The Bank of England (BoE) is mulling over slashing key policy rates to below zero as part of its efforts to support the UK economy.
In a television interview on Tuesday, BoE Deputy Governor Ben Broadbent said that the central bank was open to the possibility of negative interest rates, but that it was a question that’s been thought on and off since the financial crisis.
“It is quite possible that more monetary easing will be needed over time,” Broadbent told CNBC.
“The committee [is] certainly prepared to do what is necessary to meet our remit with risks still to the downside,” he added.
It can be recalled that the central bank’s Monetary Policy Committee last Thursday voted in favour of keeping interest rates unchanged at its lowest level of 0.1% after trimming rates twice from 0.75 per cent since the virus outbreak.
The bank said that the policy was in place to help reach its inflation target of 2%, adding that all monetary actions were for the revival of the UK economy.
Broadbent said, however, that the BoE’s decision will not be pressured by its global counterparts which have earlier trimmed rates to below zero.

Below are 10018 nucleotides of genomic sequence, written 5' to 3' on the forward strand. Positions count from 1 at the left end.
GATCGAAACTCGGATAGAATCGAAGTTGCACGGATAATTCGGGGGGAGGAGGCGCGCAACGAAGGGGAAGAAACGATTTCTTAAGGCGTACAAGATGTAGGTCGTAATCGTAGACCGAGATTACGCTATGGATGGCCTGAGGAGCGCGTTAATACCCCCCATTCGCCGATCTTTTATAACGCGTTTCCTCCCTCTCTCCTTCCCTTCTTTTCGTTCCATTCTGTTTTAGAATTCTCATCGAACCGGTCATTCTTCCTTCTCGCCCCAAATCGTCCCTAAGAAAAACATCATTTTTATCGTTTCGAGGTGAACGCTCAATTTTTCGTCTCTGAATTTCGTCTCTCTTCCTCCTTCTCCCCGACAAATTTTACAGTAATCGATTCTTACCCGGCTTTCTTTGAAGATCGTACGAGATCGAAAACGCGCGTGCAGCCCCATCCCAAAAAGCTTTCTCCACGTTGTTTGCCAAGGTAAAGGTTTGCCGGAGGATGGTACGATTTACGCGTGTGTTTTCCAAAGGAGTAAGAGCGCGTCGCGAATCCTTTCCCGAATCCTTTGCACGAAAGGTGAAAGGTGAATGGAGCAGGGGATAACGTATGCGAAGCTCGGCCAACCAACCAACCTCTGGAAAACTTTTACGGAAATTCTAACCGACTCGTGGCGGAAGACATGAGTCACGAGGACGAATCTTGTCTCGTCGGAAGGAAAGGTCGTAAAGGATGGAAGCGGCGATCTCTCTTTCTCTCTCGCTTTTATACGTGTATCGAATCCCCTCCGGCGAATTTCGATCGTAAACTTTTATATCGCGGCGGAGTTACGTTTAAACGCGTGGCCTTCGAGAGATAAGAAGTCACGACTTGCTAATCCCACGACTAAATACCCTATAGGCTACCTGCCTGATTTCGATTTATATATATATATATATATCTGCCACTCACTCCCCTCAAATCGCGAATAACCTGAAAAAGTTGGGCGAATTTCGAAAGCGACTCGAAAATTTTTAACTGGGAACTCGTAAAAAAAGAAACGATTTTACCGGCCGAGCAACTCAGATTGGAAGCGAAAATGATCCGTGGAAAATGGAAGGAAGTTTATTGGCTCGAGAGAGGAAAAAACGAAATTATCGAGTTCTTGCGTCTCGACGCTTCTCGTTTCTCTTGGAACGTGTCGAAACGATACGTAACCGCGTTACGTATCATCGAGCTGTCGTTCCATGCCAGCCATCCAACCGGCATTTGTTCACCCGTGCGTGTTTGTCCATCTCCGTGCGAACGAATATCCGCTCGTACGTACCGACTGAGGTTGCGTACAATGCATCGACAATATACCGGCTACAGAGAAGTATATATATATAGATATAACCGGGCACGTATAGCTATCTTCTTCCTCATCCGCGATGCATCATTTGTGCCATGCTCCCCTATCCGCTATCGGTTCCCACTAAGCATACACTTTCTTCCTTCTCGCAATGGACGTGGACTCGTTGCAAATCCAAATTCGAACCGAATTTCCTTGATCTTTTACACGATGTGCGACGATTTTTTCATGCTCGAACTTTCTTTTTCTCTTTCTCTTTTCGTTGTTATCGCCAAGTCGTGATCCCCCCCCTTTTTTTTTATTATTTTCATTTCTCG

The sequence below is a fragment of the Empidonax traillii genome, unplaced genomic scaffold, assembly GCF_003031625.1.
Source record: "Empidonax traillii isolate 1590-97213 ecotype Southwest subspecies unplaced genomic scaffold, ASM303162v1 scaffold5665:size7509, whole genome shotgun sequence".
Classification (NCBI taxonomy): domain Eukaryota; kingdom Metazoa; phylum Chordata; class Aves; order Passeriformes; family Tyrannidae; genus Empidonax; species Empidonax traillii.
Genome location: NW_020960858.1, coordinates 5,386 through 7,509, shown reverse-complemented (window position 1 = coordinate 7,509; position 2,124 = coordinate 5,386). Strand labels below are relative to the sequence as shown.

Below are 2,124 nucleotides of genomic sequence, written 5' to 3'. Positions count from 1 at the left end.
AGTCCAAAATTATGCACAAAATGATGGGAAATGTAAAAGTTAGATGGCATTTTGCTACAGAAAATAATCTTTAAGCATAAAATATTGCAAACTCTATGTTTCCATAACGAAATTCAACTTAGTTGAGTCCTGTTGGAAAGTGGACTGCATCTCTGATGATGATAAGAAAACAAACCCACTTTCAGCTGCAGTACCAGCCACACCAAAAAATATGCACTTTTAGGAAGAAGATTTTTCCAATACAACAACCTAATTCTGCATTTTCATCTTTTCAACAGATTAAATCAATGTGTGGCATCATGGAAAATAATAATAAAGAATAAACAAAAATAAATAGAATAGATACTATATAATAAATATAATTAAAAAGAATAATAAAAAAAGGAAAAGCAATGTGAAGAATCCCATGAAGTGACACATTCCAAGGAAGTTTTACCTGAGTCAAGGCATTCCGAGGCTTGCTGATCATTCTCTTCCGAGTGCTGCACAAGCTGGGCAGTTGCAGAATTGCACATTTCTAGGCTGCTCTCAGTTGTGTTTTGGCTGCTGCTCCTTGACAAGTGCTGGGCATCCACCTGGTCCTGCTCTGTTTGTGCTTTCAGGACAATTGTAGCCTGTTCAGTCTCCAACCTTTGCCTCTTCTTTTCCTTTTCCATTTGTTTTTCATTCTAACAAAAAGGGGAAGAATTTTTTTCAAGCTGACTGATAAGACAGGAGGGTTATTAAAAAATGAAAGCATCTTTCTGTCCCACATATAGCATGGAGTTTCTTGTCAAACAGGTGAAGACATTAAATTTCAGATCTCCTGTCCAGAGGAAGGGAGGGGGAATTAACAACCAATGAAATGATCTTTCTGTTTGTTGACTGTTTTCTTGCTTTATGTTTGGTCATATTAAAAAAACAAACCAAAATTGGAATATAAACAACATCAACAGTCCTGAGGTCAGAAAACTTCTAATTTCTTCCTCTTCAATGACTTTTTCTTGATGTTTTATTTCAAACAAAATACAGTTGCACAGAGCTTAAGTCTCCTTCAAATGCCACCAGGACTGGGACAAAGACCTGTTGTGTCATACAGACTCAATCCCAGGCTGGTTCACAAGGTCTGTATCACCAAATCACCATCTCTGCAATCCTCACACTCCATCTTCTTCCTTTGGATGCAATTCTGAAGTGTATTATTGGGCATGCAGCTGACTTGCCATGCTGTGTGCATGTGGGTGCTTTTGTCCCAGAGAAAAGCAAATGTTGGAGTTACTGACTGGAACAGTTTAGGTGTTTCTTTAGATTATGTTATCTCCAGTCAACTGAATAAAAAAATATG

Negative rates pose both advantages and disadvantages, including spurring lending through penalising banks for sitting on money while limiting their profits through lending and lower interest on account owners’ deposits.
“These are the balanced questions the committee has to think about and…has been thinking about for the past decade,” Broadbent said.
In a separate comment, BoE Governor Andrew Bailey said he was not in favour of bringing policy rates to negative levels. He did not elaborate.
Meanwhile, the BoE warned the risks of longer-term damage to the economy such as lower economic growth, higher unemployment rate, and that businesses might struggle to recover.
It said it was expecting gross domestic product shrink by 14% and “sharply” during the first half of the year alone, while unemployment rate was seen to rise to 9%.
Economic output in the second quarter alone was projected to plunge by 35%.
Along with two previous rate cuts, the BoE had announced £200 billion of new quantitative easing (QE) that brough its total bond-buying program to £645 billion. Under the QE, the central bank creates digital money to be used to purchase bonds—mainly government gilts—in the secondary market.